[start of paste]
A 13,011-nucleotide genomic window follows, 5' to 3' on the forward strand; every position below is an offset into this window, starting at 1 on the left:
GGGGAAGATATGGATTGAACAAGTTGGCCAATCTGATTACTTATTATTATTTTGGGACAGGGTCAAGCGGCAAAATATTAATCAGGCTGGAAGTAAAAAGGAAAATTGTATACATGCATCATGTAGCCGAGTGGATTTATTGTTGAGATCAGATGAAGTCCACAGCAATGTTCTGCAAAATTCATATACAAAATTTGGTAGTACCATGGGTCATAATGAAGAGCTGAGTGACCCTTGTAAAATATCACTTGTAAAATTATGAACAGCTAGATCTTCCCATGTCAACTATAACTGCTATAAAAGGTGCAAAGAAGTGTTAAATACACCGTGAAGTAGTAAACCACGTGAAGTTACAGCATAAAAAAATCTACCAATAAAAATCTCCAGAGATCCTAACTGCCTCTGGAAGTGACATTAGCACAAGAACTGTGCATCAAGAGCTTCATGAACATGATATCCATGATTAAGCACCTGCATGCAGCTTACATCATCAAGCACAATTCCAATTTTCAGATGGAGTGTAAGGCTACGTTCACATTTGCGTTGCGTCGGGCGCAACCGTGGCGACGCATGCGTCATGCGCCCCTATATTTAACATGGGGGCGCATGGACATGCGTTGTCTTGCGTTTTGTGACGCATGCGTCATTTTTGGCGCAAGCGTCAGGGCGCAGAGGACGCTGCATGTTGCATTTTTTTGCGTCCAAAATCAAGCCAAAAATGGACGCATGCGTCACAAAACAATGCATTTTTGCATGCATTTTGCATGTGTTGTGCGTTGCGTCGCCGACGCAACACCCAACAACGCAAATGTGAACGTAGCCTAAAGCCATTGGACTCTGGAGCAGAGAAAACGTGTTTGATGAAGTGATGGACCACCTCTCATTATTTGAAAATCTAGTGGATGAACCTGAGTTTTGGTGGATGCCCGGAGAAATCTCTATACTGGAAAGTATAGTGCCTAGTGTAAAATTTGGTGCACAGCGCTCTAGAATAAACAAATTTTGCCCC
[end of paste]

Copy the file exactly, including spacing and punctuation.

A 13,011-nucleotide genomic window follows, 5' to 3' on the forward strand; every position below is an offset into this window, starting at 1 on the left:
GGGGAAGATATGGATTGAACAAGTTGGCCAATCTGATTACTTATTATTATTTTGGGACAGGGTCAAGCGGCAAAATATTAATCAGGCTGGAAGTAAAAAGGAAAATTGTATACATGCATCATGTAGCCGAGTGGATTTATTGTTGAGATCAGATGAAGTCCACAGCAATGTTCTGCAAAATTCATATACAAAATTTGGTAGTACCATGGGTCATAATGAAGAGCTGAGTGACCCTTGTAAAATATCACTTGTAAAATTATGAACAGCTAGATCTTCCCATGTCAACTATAACTGCTATAAAAGGTGCAAAGAAGTGTTAAATACACCGTGAAGTAGTAAACCACGTGAAGTTACAGCATAAAAAAATCTACCAATAAAAATCTCCAGAGATCCTAACTGCCTCTGGAAGTGACATTAGCACAAGAACTGTGCATCAAGAGCTTCATGAACATGATATCCATGATTAAGCACCTGCATGCAGCTTACATCATCAAGCACAATTCCAATTTTCAGATGGAGTGTAAGGCTACGTTCACATTTGCGTTGCGTCGGGCGCAACCGTGGCGACGCATGCGTCATGCGCCCCTATATTTAACATGGGGGCGCATGGACATGCGTTGTCTTGCGTTTTGTGACGCATGCGTCATTTTTGGCGCAAGCGTCAGGGCGCAGAGGACGCTGCATGTTGCATTTTTTTGCGTCCAAAATCAAGCCAAAAATGGACGCATGCGTCACAAAACAATGCATTTTTGCATGCATTTTGCATGTGTTGTGCGTTGCGTCGCCGACGCAACACCCAACAACGCAAATGTGAACGTAGCCTAAAGCCATTGGACTCTGGAGCAGAGAAAACGTGTTTGATGAAGTGATGGACCACCTCTCATTATTTGAAAATCTAGTGGATGAACCTGAGTTTTGGTGGATGCCCGGAGAAATCTCTATACTGGAAAGTATAGTGCCTAGTGTAAAATTTGGTGCACAGCGCTCTAGAATAAACAAATTTTGCCCC